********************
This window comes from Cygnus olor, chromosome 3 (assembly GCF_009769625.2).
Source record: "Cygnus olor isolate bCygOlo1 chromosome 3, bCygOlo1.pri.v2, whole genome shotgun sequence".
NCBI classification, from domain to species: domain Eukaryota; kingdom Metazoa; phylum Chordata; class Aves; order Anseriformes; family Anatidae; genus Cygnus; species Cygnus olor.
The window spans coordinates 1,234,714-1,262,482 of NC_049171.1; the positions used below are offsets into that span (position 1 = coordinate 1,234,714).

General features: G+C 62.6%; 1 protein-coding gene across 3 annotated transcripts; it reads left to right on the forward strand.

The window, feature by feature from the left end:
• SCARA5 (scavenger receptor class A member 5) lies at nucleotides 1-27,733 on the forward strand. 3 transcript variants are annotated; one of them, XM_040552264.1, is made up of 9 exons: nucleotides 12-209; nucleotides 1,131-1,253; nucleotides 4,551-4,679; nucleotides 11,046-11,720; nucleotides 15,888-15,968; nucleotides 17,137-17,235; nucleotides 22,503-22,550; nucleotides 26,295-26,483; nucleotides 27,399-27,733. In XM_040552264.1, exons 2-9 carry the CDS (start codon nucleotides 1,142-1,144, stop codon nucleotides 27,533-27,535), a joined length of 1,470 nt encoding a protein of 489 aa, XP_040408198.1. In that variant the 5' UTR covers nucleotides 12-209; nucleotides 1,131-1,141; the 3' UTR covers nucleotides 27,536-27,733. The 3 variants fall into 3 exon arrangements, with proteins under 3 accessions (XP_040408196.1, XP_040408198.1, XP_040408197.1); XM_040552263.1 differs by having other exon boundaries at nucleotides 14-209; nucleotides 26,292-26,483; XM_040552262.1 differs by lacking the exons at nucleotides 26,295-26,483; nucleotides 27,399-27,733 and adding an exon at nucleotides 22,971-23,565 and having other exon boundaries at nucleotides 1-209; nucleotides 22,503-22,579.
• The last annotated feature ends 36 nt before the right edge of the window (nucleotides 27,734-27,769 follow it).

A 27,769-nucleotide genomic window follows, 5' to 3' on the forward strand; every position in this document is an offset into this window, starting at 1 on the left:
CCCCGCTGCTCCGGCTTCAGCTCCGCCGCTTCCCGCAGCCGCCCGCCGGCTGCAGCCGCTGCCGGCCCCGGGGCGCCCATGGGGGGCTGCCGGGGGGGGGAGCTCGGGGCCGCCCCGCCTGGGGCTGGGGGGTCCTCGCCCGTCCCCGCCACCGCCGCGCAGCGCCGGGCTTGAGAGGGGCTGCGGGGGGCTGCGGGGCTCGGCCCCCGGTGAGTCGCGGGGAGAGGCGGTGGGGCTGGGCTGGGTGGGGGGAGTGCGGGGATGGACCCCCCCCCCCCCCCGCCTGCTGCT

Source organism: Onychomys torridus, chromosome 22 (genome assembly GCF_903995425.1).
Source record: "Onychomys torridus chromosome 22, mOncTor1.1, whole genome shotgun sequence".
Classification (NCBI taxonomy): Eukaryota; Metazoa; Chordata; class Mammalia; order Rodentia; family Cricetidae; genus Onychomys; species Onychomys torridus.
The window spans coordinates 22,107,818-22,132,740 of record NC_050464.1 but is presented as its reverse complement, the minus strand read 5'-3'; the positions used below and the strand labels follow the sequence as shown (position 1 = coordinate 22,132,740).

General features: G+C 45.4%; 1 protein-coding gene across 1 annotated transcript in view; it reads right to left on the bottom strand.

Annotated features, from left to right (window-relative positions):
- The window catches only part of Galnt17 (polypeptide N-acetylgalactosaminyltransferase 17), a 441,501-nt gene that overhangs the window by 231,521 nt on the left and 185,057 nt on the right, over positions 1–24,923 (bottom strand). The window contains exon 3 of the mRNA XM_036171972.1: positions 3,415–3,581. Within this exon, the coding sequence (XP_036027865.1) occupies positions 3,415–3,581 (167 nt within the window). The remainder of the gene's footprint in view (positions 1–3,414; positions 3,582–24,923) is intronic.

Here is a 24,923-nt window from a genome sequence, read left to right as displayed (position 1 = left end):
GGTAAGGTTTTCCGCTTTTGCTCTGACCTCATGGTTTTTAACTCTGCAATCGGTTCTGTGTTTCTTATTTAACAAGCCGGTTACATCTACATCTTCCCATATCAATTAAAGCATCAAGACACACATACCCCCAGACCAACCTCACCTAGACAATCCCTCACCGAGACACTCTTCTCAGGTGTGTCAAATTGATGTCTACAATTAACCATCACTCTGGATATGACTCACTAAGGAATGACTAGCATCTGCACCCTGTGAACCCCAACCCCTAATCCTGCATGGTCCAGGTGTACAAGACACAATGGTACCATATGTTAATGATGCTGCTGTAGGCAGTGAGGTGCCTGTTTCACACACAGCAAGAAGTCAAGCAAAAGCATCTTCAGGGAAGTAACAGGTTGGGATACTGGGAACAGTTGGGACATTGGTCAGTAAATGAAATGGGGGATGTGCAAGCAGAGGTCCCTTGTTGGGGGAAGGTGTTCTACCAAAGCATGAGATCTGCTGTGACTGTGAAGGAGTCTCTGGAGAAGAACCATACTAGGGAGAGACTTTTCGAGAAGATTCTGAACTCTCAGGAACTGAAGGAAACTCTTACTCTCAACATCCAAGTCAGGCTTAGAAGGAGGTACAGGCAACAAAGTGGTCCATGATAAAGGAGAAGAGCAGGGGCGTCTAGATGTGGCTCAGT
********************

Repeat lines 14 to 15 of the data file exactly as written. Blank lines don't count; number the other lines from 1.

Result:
The window spans coordinates 22,107,818-22,132,740 of record NC_050464.1 but is presented as its reverse complement, the minus strand read 5'-3'; the positions used below and the strand labels follow the sequence as shown (position 1 = coordinate 22,132,740).

General features: G+C 45.4%; 1 protein-coding gene across 1 annotated transcript in view; it reads right to left on the bottom strand.